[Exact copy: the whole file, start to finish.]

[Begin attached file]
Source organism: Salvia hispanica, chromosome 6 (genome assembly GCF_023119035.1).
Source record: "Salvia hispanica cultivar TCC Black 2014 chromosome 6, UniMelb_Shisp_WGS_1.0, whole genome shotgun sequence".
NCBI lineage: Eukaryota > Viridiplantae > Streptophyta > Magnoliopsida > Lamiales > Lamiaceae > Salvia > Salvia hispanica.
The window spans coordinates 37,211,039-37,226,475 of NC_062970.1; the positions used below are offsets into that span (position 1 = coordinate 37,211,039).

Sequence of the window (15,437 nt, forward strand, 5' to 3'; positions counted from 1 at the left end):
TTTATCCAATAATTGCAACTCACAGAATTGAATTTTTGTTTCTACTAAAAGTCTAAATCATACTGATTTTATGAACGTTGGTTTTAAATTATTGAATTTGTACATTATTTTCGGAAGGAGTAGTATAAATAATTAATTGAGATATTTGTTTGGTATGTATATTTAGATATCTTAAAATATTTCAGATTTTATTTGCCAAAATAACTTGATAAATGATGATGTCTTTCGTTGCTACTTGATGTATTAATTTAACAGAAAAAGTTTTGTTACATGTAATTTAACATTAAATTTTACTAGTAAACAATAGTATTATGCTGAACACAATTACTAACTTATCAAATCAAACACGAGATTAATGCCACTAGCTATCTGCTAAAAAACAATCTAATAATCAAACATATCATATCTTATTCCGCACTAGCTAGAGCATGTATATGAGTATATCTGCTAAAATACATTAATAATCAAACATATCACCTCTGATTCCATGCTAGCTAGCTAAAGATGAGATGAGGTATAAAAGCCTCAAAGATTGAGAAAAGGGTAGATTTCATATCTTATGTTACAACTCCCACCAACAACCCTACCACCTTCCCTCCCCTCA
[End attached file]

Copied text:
Source organism: Salvia hispanica, chromosome 6 (genome assembly GCF_023119035.1).
Source record: "Salvia hispanica cultivar TCC Black 2014 chromosome 6, UniMelb_Shisp_WGS_1.0, whole genome shotgun sequence".
NCBI lineage: Eukaryota > Viridiplantae > Streptophyta > Magnoliopsida > Lamiales > Lamiaceae > Salvia > Salvia hispanica.
The window spans coordinates 37,211,039-37,226,475 of NC_062970.1; the positions used below are offsets into that span (position 1 = coordinate 37,211,039).

Sequence of the window (15,437 nt, forward strand, 5' to 3'; positions counted from 1 at the left end):
TTTATCCAATAATTGCAACTCACAGAATTGAATTTTTGTTTCTACTAAAAGTCTAAATCATACTGATTTTATGAACGTTGGTTTTAAATTATTGAATTTGTACATTATTTTCGGAAGGAGTAGTATAAATAATTAATTGAGATATTTGTTTGGTATGTATATTTAGATATCTTAAAATATTTCAGATTTTATTTGCCAAAATAACTTGATAAATGATGATGTCTTTCGTTGCTACTTGATGTATTAATTTAACAGAAAAAGTTTTGTTACATGTAATTTAACATTAAATTTTACTAGTAAACAATAGTATTATGCTGAACACAATTACTAACTTATCAAATCAAACACGAGATTAATGCCACTAGCTATCTGCTAAAAAACAATCTAATAATCAAACATATCATATCTTATTCCGCACTAGCTAGAGCATGTATATGAGTATATCTGCTAAAATACATTAATAATCAAACATATCACCTCTGATTCCATGCTAGCTAGCTAAAGATGAGATGAGGTATAAAAGCCTCAAAGATTGAGAAAAGGGTAGATTTCATATCTTATGTTACAACTCCCACCAACAACCCTACCACCTTCCCTCCCCTCA